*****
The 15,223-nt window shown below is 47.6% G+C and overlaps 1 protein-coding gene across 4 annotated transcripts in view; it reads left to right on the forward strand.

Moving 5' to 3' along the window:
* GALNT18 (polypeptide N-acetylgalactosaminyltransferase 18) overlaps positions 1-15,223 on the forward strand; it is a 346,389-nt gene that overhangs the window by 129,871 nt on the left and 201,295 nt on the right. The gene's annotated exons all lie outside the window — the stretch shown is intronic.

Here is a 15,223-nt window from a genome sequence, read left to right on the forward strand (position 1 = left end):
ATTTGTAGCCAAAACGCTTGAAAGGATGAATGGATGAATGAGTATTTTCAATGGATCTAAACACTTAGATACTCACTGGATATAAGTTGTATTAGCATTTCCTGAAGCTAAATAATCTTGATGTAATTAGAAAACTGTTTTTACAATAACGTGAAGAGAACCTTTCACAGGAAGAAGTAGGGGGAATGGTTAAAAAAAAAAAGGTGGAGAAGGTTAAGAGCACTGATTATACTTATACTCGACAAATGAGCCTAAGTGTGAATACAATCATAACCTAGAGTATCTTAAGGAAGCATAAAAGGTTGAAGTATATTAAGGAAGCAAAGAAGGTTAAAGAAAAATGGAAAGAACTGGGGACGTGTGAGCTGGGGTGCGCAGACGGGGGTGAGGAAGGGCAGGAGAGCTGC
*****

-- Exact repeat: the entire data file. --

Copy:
The 15,223-nt window shown below is 47.6% G+C and overlaps 1 protein-coding gene across 4 annotated transcripts in view; it reads left to right on the forward strand.

Moving 5' to 3' along the window:
* GALNT18 (polypeptide N-acetylgalactosaminyltransferase 18) overlaps positions 1-15,223 on the forward strand; it is a 346,389-nt gene that overhangs the window by 129,871 nt on the left and 201,295 nt on the right. The gene's annotated exons all lie outside the window — the stretch shown is intronic.

Here is a 15,223-nt window from a genome sequence, read left to right on the forward strand (position 1 = left end):
ATTTGTAGCCAAAACGCTTGAAAGGATGAATGGATGAATGAGTATTTTCAATGGATCTAAACACTTAGATACTCACTGGATATAAGTTGTATTAGCATTTCCTGAAGCTAAATAATCTTGATGTAATTAGAAAACTGTTTTTACAATAACGTGAAGAGAACCTTTCACAGGAAGAAGTAGGGGGAATGGTTAAAAAAAAAAAGGTGGAGAAGGTTAAGAGCACTGATTATACTTATACTCGACAAATGAGCCTAAGTGTGAATACAATCATAACCTAGAGTATCTTAAGGAAGCATAAAAGGTTGAAGTATATTAAGGAAGCAAAGAAGGTTAAAGAAAAATGGAAAGAACTGGGGACGTGTGAGCTGGGGTGCGCAGACGGGGGTGAGGAAGGGCAGGAGAGCTGC